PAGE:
By the time Ronnie Pelham makes his third U-turn on North Kendall Drive, he's visibly frustrated. The directions to the Dead Drop are vague, and his GPS keeps telling him to retrace the same 300-foot stretch with his silver Hyundai. Finally, the 31-year-old notices a strip-mall alleyway lined with dumpsters and veers a quick right toward his target: a USB drive containing who knows what.
|Can you spot the USB drive in the sidewalk? This one's in Wynwood, across the street from the NOW Gallery.|
"Boom," Ronnie says, eyeballing a large transformer through his rectangular glasses. "This has to be it."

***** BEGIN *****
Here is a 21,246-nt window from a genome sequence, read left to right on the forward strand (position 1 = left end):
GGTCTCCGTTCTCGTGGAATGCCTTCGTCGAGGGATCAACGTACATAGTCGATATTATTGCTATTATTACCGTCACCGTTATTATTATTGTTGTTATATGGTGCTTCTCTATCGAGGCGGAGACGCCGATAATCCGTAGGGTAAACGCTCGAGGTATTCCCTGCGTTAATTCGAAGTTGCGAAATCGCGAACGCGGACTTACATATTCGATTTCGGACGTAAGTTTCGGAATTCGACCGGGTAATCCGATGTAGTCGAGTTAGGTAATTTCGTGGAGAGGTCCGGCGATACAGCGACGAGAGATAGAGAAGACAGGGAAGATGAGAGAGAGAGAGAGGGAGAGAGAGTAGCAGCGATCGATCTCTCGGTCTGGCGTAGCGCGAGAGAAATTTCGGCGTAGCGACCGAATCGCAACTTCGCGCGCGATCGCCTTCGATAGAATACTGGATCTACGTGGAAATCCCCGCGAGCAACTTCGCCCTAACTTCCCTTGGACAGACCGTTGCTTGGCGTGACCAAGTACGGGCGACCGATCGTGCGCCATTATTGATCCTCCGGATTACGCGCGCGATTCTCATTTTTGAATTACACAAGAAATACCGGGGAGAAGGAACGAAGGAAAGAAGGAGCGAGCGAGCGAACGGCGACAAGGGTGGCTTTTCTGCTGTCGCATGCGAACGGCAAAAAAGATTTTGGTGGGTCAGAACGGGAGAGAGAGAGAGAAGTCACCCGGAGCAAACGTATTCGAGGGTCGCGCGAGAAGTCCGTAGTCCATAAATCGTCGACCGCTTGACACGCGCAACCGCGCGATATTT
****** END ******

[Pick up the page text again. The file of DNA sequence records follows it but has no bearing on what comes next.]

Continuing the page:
Ronnie isn't a spy on a reconnaissance mission for classified documents -- he's part of a geeky scavenger hunt for adults that reimagines Treasure Island as a commune. In 2010, German artist Aram Bartholl cemented five USB drives within parks, subway stations, and building façades in New York City. He called his project Dead Drops. The idea was that anyone could walk up, plug in a laptop, and take whatever other people had uploaded -- kind of like a glory hole for computer data. It has worked well in Europe and Canada, with people sharing photos, recipes, and creative projects on the drives.More »